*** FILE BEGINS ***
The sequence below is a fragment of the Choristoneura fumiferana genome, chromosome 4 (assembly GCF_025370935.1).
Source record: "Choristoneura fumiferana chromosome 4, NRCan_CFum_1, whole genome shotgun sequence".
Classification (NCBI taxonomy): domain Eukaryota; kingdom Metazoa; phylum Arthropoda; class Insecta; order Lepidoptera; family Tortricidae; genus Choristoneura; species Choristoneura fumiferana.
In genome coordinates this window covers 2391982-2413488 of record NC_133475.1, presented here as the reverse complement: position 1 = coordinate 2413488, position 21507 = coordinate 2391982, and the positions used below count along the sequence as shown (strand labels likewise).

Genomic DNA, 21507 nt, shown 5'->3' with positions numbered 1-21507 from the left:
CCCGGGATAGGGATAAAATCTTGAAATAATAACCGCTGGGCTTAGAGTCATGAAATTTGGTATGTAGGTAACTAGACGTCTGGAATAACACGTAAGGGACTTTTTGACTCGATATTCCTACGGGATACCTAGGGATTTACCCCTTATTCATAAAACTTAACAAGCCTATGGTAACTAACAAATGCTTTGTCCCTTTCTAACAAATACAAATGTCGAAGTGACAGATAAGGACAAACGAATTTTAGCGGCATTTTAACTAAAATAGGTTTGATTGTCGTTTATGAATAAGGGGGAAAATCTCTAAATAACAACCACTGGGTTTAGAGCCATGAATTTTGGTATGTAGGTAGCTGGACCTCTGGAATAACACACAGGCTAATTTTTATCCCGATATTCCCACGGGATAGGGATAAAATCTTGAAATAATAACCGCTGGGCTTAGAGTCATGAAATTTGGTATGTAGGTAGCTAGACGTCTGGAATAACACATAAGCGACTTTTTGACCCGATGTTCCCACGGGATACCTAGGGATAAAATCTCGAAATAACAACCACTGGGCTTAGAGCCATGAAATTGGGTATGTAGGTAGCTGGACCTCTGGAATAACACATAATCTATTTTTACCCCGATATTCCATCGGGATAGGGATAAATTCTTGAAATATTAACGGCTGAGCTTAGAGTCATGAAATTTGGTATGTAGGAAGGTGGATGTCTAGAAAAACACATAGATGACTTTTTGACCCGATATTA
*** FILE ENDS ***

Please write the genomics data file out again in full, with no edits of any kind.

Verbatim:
The sequence below is a fragment of the Choristoneura fumiferana genome, chromosome 4 (assembly GCF_025370935.1).
Source record: "Choristoneura fumiferana chromosome 4, NRCan_CFum_1, whole genome shotgun sequence".
Classification (NCBI taxonomy): domain Eukaryota; kingdom Metazoa; phylum Arthropoda; class Insecta; order Lepidoptera; family Tortricidae; genus Choristoneura; species Choristoneura fumiferana.
In genome coordinates this window covers 2391982-2413488 of record NC_133475.1, presented here as the reverse complement: position 1 = coordinate 2413488, position 21507 = coordinate 2391982, and the positions used below count along the sequence as shown (strand labels likewise).

Genomic DNA, 21507 nt, shown 5'->3' with positions numbered 1-21507 from the left:
CCCGGGATAGGGATAAAATCTTGAAATAATAACCGCTGGGCTTAGAGTCATGAAATTTGGTATGTAGGTAACTAGACGTCTGGAATAACACGTAAGGGACTTTTTGACTCGATATTCCTACGGGATACCTAGGGATTTACCCCTTATTCATAAAACTTAACAAGCCTATGGTAACTAACAAATGCTTTGTCCCTTTCTAACAAATACAAATGTCGAAGTGACAGATAAGGACAAACGAATTTTAGCGGCATTTTAACTAAAATAGGTTTGATTGTCGTTTATGAATAAGGGGGAAAATCTCTAAATAACAACCACTGGGTTTAGAGCCATGAATTTTGGTATGTAGGTAGCTGGACCTCTGGAATAACACACAGGCTAATTTTTATCCCGATATTCCCACGGGATAGGGATAAAATCTTGAAATAATAACCGCTGGGCTTAGAGTCATGAAATTTGGTATGTAGGTAGCTAGACGTCTGGAATAACACATAAGCGACTTTTTGACCCGATGTTCCCACGGGATACCTAGGGATAAAATCTCGAAATAACAACCACTGGGCTTAGAGCCATGAAATTGGGTATGTAGGTAGCTGGACCTCTGGAATAACACATAATCTATTTTTACCCCGATATTCCATCGGGATAGGGATAAATTCTTGAAATATTAACGGCTGAGCTTAGAGTCATGAAATTTGGTATGTAGGAAGGTGGATGTCTAGAAAAACACATAGATGACTTTTTGACCCGATATTA